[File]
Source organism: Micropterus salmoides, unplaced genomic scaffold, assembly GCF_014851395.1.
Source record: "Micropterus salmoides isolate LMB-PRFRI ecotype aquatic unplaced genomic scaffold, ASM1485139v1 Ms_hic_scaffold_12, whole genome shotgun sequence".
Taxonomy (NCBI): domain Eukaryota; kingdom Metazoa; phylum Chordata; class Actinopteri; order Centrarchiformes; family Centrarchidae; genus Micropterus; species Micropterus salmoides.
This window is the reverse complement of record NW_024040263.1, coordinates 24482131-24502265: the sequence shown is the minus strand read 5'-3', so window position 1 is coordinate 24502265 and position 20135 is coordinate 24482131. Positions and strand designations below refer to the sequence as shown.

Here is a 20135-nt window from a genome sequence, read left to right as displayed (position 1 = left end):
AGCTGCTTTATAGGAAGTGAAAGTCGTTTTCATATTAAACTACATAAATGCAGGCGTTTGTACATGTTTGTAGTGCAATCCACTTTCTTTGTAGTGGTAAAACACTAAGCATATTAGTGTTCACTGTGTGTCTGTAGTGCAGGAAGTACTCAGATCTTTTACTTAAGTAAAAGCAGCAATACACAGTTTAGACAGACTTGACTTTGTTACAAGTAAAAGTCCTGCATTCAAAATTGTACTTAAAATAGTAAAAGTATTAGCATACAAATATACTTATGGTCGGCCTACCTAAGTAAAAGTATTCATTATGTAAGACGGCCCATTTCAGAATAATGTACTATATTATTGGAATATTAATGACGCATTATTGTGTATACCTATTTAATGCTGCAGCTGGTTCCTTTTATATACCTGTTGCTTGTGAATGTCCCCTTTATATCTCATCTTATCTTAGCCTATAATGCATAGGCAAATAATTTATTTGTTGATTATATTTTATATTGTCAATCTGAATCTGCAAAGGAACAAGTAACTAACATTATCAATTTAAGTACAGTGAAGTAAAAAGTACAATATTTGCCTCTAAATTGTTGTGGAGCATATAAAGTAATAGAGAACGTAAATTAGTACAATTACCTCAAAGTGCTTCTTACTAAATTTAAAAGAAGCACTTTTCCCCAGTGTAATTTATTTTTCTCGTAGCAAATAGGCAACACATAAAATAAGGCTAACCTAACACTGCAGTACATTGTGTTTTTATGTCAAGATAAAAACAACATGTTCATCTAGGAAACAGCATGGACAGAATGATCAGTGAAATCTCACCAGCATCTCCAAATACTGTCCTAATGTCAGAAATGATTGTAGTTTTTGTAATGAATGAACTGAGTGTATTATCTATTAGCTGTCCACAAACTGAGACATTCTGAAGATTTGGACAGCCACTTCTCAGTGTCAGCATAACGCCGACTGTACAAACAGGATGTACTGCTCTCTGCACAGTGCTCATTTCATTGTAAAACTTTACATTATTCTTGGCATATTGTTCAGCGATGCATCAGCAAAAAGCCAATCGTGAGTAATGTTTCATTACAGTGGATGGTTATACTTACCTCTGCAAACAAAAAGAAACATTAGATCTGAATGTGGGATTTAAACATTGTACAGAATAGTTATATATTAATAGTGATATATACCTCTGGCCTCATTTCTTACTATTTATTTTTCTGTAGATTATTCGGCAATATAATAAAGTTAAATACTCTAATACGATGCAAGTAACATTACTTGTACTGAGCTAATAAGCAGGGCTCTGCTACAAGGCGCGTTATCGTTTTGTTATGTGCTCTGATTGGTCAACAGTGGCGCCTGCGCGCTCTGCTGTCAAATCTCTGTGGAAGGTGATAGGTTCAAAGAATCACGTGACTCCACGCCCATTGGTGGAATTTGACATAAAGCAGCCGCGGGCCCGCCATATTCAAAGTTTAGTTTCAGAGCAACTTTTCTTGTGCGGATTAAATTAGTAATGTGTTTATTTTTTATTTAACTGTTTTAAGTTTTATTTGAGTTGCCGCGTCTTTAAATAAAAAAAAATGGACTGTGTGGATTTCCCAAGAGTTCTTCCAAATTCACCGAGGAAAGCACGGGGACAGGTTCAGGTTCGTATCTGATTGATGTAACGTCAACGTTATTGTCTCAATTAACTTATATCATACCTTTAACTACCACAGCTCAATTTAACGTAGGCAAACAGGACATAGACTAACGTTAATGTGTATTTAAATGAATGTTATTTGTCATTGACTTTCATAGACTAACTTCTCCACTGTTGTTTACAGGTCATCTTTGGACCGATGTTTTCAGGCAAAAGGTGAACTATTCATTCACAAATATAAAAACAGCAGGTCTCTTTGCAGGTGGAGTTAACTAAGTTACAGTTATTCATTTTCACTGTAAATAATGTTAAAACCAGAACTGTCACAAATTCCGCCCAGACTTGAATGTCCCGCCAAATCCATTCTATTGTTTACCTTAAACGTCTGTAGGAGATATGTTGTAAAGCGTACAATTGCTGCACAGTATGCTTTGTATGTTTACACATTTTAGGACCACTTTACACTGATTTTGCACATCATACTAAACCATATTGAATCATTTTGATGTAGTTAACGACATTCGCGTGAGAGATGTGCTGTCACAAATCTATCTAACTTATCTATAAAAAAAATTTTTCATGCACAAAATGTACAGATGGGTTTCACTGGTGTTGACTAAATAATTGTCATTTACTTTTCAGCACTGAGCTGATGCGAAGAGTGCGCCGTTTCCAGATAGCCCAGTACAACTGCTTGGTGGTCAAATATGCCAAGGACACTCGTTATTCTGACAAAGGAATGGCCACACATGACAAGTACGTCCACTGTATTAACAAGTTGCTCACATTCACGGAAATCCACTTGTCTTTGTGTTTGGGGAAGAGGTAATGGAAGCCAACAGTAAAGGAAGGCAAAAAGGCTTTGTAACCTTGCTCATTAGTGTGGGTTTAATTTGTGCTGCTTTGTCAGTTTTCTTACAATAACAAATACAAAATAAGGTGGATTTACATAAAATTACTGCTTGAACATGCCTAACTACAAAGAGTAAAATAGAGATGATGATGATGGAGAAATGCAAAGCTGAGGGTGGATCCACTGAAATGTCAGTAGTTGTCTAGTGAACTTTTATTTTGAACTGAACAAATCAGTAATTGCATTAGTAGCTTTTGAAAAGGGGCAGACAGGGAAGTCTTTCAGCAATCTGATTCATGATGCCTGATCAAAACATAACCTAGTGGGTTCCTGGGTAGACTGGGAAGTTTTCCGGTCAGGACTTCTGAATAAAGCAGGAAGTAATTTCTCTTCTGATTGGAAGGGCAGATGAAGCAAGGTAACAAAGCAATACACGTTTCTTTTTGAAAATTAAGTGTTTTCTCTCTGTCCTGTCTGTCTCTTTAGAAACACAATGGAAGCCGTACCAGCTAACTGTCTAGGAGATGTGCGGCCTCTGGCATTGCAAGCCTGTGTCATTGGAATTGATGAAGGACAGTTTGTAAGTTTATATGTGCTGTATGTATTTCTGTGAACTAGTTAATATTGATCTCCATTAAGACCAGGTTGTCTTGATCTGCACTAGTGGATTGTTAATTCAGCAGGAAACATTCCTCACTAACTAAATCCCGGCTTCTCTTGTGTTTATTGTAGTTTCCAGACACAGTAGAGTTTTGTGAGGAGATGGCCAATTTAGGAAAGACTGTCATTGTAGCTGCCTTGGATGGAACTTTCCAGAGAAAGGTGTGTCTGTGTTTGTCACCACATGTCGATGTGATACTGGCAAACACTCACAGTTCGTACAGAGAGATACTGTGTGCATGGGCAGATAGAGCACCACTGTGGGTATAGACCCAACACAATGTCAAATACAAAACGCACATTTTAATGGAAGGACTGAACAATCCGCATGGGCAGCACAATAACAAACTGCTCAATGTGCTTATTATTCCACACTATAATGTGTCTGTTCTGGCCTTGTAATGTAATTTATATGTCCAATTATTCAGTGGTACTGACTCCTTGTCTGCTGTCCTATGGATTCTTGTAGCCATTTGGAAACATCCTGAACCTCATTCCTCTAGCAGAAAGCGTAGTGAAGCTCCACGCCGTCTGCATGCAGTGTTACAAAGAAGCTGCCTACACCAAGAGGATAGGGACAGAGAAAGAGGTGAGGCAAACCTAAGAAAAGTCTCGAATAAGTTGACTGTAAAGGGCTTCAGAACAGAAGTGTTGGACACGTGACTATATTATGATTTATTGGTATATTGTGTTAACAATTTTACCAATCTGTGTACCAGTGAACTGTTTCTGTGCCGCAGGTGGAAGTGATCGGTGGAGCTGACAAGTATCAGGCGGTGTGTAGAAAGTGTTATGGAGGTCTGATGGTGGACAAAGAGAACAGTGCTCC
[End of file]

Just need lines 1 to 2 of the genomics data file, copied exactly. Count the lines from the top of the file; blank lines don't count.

Source organism: Micropterus salmoides, unplaced genomic scaffold, assembly GCF_014851395.1.
Source record: "Micropterus salmoides isolate LMB-PRFRI ecotype aquatic unplaced genomic scaffold, ASM1485139v1 Ms_hic_scaffold_12, whole genome shotgun sequence".